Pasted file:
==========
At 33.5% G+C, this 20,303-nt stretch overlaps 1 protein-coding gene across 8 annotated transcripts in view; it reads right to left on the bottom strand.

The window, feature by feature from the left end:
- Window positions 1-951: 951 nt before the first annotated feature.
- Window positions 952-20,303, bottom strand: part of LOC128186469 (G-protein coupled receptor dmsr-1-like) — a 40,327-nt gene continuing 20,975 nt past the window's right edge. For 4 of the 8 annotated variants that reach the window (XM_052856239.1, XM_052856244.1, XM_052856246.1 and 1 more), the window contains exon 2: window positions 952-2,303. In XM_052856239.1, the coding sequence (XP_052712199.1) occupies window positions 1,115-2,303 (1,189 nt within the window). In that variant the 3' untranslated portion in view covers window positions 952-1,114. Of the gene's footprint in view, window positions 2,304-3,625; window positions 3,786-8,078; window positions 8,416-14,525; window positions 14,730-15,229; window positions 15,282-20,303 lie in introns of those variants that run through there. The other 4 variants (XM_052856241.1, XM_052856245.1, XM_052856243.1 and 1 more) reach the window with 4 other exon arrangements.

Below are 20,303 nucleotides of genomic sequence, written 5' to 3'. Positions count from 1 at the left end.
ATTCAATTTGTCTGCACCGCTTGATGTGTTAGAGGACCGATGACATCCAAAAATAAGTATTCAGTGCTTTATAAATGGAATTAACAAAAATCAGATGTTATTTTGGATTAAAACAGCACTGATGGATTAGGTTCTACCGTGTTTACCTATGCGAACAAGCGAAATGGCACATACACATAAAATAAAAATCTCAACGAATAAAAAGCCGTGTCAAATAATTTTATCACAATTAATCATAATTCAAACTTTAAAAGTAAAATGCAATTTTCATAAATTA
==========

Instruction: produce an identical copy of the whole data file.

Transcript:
At 33.5% G+C, this 20,303-nt stretch overlaps 1 protein-coding gene across 8 annotated transcripts in view; it reads right to left on the bottom strand.

The window, feature by feature from the left end:
- Window positions 1-951: 951 nt before the first annotated feature.
- Window positions 952-20,303, bottom strand: part of LOC128186469 (G-protein coupled receptor dmsr-1-like) — a 40,327-nt gene continuing 20,975 nt past the window's right edge. For 4 of the 8 annotated variants that reach the window (XM_052856239.1, XM_052856244.1, XM_052856246.1 and 1 more), the window contains exon 2: window positions 952-2,303. In XM_052856239.1, the coding sequence (XP_052712199.1) occupies window positions 1,115-2,303 (1,189 nt within the window). In that variant the 3' untranslated portion in view covers window positions 952-1,114. Of the gene's footprint in view, window positions 2,304-3,625; window positions 3,786-8,078; window positions 8,416-14,525; window positions 14,730-15,229; window positions 15,282-20,303 lie in introns of those variants that run through there. The other 4 variants (XM_052856241.1, XM_052856245.1, XM_052856243.1 and 1 more) reach the window with 4 other exon arrangements.

Below are 20,303 nucleotides of genomic sequence, written 5' to 3'. Positions count from 1 at the left end.
ATTCAATTTGTCTGCACCGCTTGATGTGTTAGAGGACCGATGACATCCAAAAATAAGTATTCAGTGCTTTATAAATGGAATTAACAAAAATCAGATGTTATTTTGGATTAAAACAGCACTGATGGATTAGGTTCTACCGTGTTTACCTATGCGAACAAGCGAAATGGCACATACACATAAAATAAAAATCTCAACGAATAAAAAGCCGTGTCAAATAATTTTATCACAATTAATCATAATTCAAACTTTAAAAGTAAAATGCAATTTTCATAAATTA